The geochemistry of suspended material and sediment has been studied in four boreal lakes: Lakes Kutsasjärvi, Sakajärvi, and Ala Lombolo in northern Sweden and Lake Imandra on the Kola Peninsula, Russia. Suspended material and filtered water have been sampled in time series and depth profiles. The suspended material is collected on filters, which are dissolved and analyzed. Sediment cores from all lakes are taken. Major and trace element analyses are mainly performed by ICP–QMS and ICP–AES. The main theme in this thesis is the relation between the suspended material and the sediment, and the geochemical cycling of elements within the lakes. In this context, processes like biological production and decomposition, and precipitation and dissolution of inorganic phases are important. Special attention is paid to redox processes of Fe and Mn, and to the implications of these processes. A thorough discussion of diatom Si in sediments and suspended material is also included. The high concentrations of organic material and diatom Si in the water column of Lake Kutsasjärvi during summer dilutes most other components, rendering these concentrations lower in the suspended material than in the sediment. The non-detrital fractions (i.e., the fraction that is not related to primary mineral particles) of all major elements are, however, higher in the suspended material, partly as a consequence of higher dissolution rates of diatom Si and non-detrital Fe and Mn in the sediment, but also because no sampling of suspended material was performed during spring-flood, when the inflow of detrital particles (i.e., minerogenic particles deriving from the mechanical weathering of rocks) is probably highest. Like the major elements, most trace elements show higher concentrations in the sediment than in the suspended matter. The enrichment of trace elements in the suspended material, compared with detrital particles, is, however, higher. During winter, when Lake Kutsasjärvi is ice-covered, the redox cycle of Fe is a dominant process in the bottom water. There, particulate Ca, Mg, and P co-vary with particulate Fe. Similarly, several trace elements appear to be associated with non-detrital Fe, e.g., As, Mo, U, and V. Barium and Co, that have often been observed to co-vary with Mn, are correlated with both Fe and Mn in Lake Kutsasjärvi, probably as a consequence of the strong dominance of Fe over Mn in the bottom water suspended matter. For, e.g, Ba, Cr, Cu, and Ni, detrital particles are the most important source to the sediment. Besides non-detrital Fe and Mn and detrital particles, organic matter may be an important source of trace metals to the sediment. Further, anthropogenic aerosols are suggested to be important for the flux of Cd, Pb, and Zn to the sediment. The normalization method for estimating diatom Si is evaluated by comparing the calculated non-detrital Si concentrations in sediments and suspended material with the concentration of diatom frustules, as counted under a microscope. The results show a fairly good agreement between the methods, where deviations can be attributed to, e.g., greatly varying diatom cell sizes. Concentration variations of non-detrital Si in three sediment profiles are examined. It is suggested that controlling factors behind the variations may include varying degrees of dilution by detrital material; increasing dissolution rate with depth of the diatom remains, possibly linked to a decreasing redox potential which affects protective coatings; and fluctuations of the primary diatom production. The highly polluted (with regard to, e.g., Ni, S, and P) Lake Imandra presents an interesting object for studying how natural geochemical processes work in disturbed systems. In the nearly anoxic bottom water of the ice- covered Lake Imandra, the redox cycle of Mn plays an important role. It controls the distribution of Ni and some other trace elements between the dissolved and particulate phases. A substantial sulphide formation in the sediment, probably a consequence of the increased SO42- loading into the lake, enables an efficient fixation of metals.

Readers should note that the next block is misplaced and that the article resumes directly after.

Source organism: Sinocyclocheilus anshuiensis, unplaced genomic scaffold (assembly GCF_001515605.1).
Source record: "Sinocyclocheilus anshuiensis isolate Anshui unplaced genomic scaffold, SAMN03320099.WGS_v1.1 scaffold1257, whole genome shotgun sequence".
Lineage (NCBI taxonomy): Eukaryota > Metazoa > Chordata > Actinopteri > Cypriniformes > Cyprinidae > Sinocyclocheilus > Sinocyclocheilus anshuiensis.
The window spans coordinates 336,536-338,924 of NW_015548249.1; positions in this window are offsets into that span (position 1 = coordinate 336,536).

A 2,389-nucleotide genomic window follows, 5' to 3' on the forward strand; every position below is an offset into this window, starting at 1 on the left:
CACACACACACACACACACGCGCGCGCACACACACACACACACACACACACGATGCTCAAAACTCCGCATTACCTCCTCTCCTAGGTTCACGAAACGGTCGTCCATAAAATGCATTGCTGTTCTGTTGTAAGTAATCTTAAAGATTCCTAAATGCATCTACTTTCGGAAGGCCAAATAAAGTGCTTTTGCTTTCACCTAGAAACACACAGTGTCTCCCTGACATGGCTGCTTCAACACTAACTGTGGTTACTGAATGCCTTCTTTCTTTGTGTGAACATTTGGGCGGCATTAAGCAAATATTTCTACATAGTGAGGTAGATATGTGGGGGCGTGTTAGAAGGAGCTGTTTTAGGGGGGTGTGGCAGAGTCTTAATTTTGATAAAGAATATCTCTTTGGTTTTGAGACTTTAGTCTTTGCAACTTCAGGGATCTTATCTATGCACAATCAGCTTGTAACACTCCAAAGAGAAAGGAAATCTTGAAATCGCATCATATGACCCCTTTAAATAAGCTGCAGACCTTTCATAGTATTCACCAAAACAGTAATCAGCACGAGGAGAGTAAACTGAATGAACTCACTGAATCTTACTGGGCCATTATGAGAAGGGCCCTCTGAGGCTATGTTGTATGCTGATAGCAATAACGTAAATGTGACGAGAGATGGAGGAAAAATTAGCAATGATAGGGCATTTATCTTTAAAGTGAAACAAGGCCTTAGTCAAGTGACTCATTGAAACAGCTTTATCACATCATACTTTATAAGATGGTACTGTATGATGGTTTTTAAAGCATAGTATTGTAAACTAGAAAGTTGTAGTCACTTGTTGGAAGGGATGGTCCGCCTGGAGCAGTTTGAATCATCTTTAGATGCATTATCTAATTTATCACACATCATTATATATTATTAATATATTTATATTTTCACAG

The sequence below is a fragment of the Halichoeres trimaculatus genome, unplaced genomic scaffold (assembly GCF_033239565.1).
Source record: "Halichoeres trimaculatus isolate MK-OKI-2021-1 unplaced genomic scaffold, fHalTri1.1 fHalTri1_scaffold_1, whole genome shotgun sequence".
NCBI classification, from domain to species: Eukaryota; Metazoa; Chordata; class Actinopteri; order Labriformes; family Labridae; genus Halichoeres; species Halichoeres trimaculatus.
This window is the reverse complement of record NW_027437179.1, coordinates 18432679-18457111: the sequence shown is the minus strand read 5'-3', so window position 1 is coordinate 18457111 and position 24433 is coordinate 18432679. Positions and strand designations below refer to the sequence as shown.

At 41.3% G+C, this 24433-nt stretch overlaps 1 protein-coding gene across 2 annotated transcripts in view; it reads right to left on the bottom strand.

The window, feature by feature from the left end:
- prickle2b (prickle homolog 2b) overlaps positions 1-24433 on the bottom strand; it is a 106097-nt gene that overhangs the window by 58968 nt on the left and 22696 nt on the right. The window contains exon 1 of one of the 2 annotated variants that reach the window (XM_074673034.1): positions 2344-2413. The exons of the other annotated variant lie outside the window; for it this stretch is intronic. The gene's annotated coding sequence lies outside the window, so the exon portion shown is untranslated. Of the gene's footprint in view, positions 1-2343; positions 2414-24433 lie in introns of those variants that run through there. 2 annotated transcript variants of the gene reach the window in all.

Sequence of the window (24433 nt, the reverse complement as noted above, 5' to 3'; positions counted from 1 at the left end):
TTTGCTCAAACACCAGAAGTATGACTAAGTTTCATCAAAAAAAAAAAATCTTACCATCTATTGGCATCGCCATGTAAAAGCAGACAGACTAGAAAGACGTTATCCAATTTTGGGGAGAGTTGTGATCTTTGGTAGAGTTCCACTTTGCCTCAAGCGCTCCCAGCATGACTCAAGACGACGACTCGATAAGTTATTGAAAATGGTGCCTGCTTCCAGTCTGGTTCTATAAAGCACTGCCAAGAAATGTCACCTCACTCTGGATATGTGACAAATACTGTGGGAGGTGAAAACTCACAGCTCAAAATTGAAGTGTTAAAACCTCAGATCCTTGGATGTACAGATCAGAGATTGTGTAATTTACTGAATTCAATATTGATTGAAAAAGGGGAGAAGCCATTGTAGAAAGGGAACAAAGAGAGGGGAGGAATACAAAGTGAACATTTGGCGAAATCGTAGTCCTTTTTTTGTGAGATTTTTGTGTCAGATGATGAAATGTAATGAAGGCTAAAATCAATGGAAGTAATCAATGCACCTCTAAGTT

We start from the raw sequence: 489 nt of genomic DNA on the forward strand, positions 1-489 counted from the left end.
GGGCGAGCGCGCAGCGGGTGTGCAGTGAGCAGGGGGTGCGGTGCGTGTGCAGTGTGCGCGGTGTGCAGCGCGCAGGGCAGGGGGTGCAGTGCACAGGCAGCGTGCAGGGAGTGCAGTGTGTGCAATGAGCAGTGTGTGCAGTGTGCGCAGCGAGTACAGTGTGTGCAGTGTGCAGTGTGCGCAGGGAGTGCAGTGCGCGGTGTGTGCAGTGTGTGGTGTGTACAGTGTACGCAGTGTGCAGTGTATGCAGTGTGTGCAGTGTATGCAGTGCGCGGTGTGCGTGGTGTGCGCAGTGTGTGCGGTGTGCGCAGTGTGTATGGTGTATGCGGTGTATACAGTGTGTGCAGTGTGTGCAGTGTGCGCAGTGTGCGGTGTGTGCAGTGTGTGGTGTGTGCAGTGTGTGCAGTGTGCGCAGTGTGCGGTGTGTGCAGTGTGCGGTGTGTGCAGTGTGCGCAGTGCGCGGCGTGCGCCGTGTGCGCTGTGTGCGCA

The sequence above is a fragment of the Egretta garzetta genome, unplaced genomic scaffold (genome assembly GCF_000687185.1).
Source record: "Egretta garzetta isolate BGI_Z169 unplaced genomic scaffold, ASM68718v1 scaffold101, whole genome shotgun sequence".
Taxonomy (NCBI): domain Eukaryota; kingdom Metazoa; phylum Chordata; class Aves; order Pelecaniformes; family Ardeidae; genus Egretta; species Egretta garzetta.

Luleå: Luleå tekniska universitet, 2000. , 30 p.